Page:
On my part it was the doublings that interested me the most, since K’s hologram girlfriend (which of course already is a spectral doubling of both the girlfriend-body and the idea of a girlfriend) picks up “Pale Fire” from a table in his apartment, but it is not the book, instead she peels off some kind of simulated hologram scan that she pulls with her into the room, an after-image so to speak. The book itself remains lying on the table. There are no obvious interpretations here, but mirrorings in the form of after-images and doublings are my point of entry.

In connection with this, also consider the scene with the real woman [she is a replicant – translator’s note] (who is a prostitute) and the unreal woman, the hologram/simulation (who is the real girlfriend) – it is a quite moving and thought-provoking scene when these two are converging, into one body.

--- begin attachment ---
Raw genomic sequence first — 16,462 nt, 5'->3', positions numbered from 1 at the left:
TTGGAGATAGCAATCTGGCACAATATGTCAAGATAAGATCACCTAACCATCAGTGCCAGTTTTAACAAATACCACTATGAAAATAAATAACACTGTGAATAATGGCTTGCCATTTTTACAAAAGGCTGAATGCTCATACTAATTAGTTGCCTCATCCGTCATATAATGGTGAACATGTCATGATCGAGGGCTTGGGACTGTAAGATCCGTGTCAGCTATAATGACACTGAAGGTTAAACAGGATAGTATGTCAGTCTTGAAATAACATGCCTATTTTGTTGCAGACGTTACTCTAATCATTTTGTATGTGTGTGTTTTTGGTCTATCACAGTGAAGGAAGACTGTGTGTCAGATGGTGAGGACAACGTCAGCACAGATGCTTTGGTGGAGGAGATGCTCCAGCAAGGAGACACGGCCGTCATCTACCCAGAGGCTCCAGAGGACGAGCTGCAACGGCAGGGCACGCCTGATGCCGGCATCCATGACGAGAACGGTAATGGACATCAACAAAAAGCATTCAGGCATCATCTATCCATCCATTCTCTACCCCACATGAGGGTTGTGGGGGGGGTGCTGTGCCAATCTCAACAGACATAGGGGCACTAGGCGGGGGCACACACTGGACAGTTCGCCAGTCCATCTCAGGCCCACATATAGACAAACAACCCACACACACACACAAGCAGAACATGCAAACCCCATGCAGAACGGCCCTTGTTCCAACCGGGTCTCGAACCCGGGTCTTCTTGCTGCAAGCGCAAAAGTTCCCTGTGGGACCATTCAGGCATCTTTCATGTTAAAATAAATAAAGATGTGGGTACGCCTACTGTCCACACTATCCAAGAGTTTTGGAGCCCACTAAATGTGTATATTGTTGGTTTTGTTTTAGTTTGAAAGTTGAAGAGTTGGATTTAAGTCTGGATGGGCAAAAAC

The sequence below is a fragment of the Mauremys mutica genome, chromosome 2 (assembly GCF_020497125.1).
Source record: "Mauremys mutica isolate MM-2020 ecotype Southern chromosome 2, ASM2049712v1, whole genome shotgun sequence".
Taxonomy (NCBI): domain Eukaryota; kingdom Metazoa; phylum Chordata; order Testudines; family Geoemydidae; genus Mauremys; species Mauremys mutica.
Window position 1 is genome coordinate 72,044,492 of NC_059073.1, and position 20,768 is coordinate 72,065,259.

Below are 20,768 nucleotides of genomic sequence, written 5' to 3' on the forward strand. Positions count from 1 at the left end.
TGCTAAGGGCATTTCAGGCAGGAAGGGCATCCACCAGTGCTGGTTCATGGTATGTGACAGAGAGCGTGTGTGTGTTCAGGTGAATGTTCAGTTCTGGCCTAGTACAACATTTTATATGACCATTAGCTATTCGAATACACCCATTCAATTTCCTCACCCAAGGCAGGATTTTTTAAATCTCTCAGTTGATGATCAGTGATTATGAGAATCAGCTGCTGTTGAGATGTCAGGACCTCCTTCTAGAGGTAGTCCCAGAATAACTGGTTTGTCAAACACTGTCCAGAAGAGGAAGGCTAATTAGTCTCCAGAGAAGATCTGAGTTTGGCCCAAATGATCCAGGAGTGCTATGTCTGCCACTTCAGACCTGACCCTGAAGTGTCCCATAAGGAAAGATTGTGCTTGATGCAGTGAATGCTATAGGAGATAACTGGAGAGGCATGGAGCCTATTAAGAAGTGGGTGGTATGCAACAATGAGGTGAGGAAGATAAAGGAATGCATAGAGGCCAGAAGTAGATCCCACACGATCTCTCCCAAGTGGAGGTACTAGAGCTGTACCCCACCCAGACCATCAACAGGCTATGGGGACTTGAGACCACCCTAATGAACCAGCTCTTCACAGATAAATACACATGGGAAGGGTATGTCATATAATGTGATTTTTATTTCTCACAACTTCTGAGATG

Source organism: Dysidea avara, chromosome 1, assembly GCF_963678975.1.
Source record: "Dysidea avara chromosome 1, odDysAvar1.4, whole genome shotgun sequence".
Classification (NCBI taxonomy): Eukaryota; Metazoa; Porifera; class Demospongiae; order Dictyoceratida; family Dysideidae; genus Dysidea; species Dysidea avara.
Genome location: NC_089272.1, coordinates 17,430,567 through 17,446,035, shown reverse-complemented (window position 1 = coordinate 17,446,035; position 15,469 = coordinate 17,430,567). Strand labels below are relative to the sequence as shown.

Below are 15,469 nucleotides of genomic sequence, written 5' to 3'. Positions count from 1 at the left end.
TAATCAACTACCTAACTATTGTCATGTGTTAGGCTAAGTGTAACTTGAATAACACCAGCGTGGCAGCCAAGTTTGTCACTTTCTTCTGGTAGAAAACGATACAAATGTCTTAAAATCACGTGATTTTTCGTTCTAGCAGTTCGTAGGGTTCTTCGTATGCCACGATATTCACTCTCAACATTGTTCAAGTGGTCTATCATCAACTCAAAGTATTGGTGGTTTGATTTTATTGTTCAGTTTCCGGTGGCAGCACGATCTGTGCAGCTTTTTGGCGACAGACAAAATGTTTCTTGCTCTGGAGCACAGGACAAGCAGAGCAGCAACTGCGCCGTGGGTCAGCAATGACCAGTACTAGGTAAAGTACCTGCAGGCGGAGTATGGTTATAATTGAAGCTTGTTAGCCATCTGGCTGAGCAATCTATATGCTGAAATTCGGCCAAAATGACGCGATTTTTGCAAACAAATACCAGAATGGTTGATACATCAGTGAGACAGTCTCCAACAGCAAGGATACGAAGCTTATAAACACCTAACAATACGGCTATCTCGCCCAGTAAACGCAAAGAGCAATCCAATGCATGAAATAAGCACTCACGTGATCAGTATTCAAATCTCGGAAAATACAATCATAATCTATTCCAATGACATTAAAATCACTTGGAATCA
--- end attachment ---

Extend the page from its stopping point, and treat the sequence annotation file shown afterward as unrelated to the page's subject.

Other than that, you have of course the labyrinthine motif with the Kafka reference, since the protagonist (after all) is named “K” – it has to mean something. K is searching for the origins of power, while K in this film is searching for his own identity, and the origins connected to that.

“Pale Fire” is one of the Nabokov novels where precisely comments, or the notes apparatus, take over the main text, as in also, for example, “The Real life of Sebastian Knight” – and this happens here too, since Villeneuve’s film functions like some sort of comment on the original film, but ends up expanding the horizon of how the first film will be looked upon and understood.